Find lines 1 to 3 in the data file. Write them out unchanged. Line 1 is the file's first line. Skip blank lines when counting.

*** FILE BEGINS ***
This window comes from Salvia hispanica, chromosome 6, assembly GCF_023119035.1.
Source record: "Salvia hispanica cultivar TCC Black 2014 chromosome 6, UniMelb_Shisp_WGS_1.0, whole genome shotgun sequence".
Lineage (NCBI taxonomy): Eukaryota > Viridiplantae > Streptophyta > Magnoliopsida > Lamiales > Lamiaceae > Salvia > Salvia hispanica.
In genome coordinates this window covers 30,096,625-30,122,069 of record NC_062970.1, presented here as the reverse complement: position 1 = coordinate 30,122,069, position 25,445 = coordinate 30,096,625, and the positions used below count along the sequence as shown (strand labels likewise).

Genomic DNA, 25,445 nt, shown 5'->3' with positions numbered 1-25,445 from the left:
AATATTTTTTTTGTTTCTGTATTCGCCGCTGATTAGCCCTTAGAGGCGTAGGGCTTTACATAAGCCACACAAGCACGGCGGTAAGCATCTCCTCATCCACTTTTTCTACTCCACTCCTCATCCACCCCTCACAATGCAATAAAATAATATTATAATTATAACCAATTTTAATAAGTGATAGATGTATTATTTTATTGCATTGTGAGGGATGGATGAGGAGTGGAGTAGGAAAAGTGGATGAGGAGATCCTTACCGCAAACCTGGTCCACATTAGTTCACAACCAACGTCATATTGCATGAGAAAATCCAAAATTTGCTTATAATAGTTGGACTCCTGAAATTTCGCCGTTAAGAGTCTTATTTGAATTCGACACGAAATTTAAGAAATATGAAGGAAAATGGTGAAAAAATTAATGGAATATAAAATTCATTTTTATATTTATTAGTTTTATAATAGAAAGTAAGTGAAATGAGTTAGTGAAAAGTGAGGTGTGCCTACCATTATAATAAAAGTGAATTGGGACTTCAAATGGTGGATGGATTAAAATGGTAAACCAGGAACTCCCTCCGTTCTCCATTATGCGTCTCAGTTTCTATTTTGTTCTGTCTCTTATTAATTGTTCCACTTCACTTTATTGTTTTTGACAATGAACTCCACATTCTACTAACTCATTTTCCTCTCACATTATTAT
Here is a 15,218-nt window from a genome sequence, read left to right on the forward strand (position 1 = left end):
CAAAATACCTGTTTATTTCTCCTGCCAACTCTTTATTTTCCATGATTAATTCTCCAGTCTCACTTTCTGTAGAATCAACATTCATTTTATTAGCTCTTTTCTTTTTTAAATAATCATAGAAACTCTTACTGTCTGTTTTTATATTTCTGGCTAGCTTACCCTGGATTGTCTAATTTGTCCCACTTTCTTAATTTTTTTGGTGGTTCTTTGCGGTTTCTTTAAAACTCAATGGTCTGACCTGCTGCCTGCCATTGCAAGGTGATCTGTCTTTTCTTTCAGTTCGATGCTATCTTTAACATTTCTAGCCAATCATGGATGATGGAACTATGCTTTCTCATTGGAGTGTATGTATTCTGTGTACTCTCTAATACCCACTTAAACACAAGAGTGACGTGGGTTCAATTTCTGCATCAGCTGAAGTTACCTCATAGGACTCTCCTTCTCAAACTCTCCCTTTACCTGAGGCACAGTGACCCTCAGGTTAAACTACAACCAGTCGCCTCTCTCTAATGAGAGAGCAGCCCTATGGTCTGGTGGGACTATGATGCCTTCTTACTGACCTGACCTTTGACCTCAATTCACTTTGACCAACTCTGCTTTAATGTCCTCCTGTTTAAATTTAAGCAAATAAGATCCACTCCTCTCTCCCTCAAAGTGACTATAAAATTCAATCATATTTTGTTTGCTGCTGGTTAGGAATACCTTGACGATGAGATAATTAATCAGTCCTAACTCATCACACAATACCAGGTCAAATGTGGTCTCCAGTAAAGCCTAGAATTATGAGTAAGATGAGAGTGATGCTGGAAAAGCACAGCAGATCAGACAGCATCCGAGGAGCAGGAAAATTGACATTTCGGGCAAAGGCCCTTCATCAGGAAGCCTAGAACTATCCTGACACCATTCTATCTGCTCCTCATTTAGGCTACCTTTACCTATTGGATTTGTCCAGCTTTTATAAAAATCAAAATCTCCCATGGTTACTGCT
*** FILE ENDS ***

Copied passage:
This window comes from Salvia hispanica, chromosome 6, assembly GCF_023119035.1.
Source record: "Salvia hispanica cultivar TCC Black 2014 chromosome 6, UniMelb_Shisp_WGS_1.0, whole genome shotgun sequence".
Lineage (NCBI taxonomy): Eukaryota > Viridiplantae > Streptophyta > Magnoliopsida > Lamiales > Lamiaceae > Salvia > Salvia hispanica.